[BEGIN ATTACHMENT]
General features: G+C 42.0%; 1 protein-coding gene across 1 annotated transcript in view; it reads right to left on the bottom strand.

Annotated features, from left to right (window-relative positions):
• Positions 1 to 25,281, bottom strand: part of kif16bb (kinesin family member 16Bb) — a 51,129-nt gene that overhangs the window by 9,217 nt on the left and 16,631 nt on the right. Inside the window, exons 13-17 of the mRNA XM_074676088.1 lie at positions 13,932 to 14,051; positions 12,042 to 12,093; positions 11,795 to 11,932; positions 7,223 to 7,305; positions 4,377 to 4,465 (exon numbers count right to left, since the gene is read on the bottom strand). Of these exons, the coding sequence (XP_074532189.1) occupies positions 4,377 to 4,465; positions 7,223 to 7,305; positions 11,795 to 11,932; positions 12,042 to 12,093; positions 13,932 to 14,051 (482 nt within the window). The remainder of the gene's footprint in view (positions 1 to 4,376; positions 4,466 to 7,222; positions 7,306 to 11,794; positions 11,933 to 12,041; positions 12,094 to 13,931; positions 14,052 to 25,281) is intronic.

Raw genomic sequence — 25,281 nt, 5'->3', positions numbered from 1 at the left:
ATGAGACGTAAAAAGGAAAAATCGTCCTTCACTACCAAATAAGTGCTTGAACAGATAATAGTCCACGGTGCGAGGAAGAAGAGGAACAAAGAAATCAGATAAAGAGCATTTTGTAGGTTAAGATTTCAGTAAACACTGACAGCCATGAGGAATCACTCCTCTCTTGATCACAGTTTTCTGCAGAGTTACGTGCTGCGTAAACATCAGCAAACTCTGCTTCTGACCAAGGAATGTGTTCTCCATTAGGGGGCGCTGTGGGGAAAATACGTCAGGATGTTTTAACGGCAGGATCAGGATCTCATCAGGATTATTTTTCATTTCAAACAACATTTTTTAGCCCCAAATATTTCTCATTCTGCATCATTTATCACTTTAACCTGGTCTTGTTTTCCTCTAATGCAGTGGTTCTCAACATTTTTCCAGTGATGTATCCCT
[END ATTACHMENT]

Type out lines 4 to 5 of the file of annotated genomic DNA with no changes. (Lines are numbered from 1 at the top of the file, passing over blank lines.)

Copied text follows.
Raw genomic sequence — 25,281 nt, 5'->3', positions numbered from 1 at the left:
ATGAGACGTAAAAAGGAAAAATCGTCCTTCACTACCAAATAAGTGCTTGAACAGATAATAGTCCACGGTGCGAGGAAGAAGAGGAACAAAGAAATCAGATAAAGAGCATTTTGTAGGTTAAGATTTCAGTAAACACTGACAGCCATGAGGAATCACTCCTCTCTTGATCACAGTTTTCTGCAGAGTTACGTGCTGCGTAAACATCAGCAAACTCTGCTTCTGACCAAGGAATGTGTTCTCCATTAGGGGGCGCTGTGGGGAAAATACGTCAGGATGTTTTAACGGCAGGATCAGGATCTCATCAGGATTATTTTTCATTTCAAACAACATTTTTTAGCCCCAAATATTTCTCATTCTGCATCATTTATCACTTTAACCTGGTCTTGTTTTCCTCTAATGCAGTGGTTCTCAACATTTTTCCAGTGATGTATCCCT